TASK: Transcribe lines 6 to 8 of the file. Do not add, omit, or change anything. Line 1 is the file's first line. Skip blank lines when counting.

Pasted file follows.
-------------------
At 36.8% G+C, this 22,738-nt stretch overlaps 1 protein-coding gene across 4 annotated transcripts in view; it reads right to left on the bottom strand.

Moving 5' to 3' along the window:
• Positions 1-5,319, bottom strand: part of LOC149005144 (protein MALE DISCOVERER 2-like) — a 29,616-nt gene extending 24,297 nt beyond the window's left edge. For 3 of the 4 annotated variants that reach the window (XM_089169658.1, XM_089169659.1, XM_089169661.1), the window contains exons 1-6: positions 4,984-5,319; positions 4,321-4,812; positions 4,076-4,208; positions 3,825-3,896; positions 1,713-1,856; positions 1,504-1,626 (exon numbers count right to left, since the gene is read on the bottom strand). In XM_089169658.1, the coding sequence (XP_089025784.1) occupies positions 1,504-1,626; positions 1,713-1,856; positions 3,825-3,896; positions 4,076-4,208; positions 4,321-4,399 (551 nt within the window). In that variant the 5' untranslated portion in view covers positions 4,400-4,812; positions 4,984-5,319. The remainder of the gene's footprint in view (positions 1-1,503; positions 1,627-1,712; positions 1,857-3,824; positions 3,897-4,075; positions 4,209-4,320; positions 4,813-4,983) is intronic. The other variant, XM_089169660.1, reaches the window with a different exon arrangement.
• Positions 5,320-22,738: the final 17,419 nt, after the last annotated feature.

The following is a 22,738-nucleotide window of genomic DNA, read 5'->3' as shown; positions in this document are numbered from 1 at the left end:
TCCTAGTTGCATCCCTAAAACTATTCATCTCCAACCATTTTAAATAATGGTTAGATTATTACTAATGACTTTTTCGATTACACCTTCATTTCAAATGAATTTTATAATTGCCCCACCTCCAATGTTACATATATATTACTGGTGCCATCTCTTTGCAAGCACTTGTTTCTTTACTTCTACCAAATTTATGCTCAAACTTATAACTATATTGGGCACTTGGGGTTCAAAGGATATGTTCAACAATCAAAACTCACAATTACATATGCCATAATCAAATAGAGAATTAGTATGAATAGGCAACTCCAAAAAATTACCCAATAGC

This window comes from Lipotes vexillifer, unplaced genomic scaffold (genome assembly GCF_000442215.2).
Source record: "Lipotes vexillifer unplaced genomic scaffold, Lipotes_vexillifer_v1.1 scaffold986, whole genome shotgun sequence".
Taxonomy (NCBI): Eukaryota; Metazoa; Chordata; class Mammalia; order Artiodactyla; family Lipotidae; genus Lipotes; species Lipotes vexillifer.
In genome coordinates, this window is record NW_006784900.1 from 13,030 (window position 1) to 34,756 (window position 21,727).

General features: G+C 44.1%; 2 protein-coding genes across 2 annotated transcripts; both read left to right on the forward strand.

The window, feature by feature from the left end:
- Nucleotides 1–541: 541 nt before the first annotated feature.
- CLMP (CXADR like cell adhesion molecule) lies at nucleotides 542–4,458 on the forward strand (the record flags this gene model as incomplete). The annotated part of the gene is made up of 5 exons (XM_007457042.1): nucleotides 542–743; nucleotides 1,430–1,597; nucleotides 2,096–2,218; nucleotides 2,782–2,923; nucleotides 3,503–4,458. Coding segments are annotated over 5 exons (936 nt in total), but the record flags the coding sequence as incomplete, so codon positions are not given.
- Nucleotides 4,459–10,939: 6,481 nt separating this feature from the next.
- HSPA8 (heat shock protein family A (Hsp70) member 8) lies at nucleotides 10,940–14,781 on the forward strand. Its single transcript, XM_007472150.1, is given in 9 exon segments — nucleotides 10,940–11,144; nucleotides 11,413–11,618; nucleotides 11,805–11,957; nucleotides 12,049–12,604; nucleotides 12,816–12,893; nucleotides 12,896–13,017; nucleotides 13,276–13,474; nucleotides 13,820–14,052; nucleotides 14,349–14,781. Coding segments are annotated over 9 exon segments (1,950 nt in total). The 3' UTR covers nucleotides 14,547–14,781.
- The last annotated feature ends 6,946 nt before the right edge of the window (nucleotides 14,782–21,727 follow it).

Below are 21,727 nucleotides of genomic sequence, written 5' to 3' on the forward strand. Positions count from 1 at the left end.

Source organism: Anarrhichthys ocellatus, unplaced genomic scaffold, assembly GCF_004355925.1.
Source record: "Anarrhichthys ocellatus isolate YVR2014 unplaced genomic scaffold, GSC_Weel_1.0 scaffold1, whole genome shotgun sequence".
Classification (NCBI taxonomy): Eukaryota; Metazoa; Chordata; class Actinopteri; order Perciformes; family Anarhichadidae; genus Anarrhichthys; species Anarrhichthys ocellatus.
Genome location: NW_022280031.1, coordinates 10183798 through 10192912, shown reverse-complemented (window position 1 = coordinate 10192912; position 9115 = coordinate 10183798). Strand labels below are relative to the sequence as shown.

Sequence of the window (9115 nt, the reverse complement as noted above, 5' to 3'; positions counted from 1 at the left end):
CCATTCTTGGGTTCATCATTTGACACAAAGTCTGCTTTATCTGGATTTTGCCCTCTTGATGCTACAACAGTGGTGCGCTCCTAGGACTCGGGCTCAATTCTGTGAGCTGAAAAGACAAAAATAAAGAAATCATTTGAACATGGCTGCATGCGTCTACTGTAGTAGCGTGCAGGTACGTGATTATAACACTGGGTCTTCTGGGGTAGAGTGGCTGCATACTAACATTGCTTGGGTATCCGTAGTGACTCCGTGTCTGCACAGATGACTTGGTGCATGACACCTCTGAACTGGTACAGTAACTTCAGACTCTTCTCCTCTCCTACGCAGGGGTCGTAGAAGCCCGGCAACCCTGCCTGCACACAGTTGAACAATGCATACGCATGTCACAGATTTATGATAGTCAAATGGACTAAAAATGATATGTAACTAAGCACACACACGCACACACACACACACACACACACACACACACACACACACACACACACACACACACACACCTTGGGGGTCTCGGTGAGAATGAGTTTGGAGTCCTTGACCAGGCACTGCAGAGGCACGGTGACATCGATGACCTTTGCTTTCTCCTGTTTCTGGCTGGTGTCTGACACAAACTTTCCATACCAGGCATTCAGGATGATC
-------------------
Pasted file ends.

TCCTAGTTGCATCCCTAAAACTATTCATCTCCAACCATTTTAAATAATGGTTAGATTATTACTAATGACTTTTTCGATTACACCTTCATTTCAAATGAATTTTATAATTGCCCCACCTCCAATGTTACATATATATTACTGGTGCCATCTCTTTGCAAGCACTTGTTTCTTTACTTCTACCAAATTTATGCTCAAACTTATAACTATATTGGGCACTTGGGGTTCAAAGGATATGTTCAACAATCAAAACTCACAATTACATATGCCATAATCAAATAGAGAATTAGTATGAATAGGCAACTCCAAAAAATTACCCAATAGC

This window comes from Lipotes vexillifer, unplaced genomic scaffold (genome assembly GCF_000442215.2).
Source record: "Lipotes vexillifer unplaced genomic scaffold, Lipotes_vexillifer_v1.1 scaffold986, whole genome shotgun sequence".